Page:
User Education: Warn Friends and Family About Tech-support Scams
[In light of events this week, I thought I should move an internal blog post from a couple of months ago up to the public blog, where it can serve a wider audience.]
Flash Back to August:
For a couple of years, there have been periodic articles circulating in the security space about scammers who use phone calls to convince people they have malware on their computers. The scammers typically use scare tactics to talk the user into giving them remote access on the computer, convince them that the machine is infected, and walk them through a sign-up process for some sort of tech support service.
It's not a malware story per se, but it's worth bringing up so you can warn your friends and family about it.
First, it's worth mentioning the always-excellent Brian Krebs blog, which had a good write-up on a current version of this scam. The best part (for me, at least) came in the comments on the story, with a guy from SourceFire including a link to a YouTube video of one of their senior engineers fielding a scam call:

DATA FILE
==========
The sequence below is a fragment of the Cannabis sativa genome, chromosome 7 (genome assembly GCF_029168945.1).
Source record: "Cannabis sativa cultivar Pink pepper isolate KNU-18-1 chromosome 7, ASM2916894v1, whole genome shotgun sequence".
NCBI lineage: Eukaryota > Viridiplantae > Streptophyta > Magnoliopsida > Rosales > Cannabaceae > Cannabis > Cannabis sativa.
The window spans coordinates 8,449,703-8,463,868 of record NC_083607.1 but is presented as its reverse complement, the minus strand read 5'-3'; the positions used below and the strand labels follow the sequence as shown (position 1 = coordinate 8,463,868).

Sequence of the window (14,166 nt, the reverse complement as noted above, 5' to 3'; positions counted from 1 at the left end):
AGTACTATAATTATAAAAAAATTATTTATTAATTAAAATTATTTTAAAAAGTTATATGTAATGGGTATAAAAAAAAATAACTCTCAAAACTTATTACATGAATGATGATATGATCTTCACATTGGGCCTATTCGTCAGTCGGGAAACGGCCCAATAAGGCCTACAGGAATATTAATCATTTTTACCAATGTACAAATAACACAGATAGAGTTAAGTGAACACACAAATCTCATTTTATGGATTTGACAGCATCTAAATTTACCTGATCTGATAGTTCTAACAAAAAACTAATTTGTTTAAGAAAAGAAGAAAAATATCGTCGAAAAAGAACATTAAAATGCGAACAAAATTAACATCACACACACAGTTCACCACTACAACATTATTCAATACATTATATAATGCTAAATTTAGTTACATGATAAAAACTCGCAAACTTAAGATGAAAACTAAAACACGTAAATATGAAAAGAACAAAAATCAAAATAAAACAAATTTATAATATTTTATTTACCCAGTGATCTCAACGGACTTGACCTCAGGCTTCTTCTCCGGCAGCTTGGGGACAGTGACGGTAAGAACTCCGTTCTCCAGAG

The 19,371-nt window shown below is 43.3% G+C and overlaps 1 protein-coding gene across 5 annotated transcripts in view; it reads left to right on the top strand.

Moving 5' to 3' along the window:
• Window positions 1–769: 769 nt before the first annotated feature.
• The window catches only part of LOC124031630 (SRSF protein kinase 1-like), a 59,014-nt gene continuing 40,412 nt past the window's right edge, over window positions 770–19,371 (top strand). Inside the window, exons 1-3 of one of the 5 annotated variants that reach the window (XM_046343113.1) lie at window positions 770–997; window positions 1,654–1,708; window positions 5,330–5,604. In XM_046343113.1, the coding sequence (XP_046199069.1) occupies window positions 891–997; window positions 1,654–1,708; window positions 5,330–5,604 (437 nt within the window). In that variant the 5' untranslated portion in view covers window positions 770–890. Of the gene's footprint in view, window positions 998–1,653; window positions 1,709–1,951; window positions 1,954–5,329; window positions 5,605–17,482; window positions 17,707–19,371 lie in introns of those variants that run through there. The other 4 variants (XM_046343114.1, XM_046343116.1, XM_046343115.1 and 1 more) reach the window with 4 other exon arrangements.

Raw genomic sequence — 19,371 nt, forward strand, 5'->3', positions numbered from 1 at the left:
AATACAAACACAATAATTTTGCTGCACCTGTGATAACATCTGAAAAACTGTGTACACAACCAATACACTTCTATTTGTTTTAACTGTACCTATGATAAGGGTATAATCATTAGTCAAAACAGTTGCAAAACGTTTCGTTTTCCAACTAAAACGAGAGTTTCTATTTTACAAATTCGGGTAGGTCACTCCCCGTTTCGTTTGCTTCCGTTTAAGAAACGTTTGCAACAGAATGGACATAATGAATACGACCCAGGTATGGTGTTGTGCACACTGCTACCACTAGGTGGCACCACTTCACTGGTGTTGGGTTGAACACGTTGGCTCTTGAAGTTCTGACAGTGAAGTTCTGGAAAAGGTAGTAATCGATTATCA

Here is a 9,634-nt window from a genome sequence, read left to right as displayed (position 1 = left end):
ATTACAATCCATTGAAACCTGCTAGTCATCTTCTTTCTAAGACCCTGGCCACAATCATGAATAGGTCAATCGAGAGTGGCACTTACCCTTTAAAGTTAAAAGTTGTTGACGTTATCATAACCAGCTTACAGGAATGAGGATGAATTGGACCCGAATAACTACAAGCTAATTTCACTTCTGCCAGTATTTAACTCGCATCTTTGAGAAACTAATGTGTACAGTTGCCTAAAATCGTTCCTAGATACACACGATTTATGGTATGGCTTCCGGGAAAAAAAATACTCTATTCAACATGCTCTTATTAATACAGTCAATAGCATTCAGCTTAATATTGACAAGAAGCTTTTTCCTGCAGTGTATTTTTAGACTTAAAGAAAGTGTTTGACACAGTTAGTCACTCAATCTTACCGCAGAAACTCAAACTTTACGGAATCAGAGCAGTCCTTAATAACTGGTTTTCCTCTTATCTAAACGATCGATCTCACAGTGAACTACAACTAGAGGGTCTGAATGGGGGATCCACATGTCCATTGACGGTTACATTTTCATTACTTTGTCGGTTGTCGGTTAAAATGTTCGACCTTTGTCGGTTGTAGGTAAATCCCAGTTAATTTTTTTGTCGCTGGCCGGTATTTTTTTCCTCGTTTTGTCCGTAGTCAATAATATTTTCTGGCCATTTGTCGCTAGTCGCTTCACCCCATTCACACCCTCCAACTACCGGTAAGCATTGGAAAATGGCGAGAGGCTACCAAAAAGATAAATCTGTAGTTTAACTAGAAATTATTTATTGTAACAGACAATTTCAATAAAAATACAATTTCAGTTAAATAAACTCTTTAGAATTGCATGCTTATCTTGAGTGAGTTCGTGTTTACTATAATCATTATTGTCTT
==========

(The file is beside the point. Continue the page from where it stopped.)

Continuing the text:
He fires up a VM and gives the remote tech full access, and plays along with the scammer. Eventually, they shut off all the normal Windows services and reboot the system into a command shell to show him that the malware has taken over his computer. (And no, they never catch on to the fact that they're in a VM, even when he feeds them clues...)
So have your friends and family watch the video, and hang up on any sort of cold call telling them they have malware on their computer.
Fast-forward to This Week:
Wednesday, the FTC announced action against six groups doing these kinds of attacks. Thursday, Ars Technica ran an article describing yet another group who called one of their editors:
There is a LOT of this going on...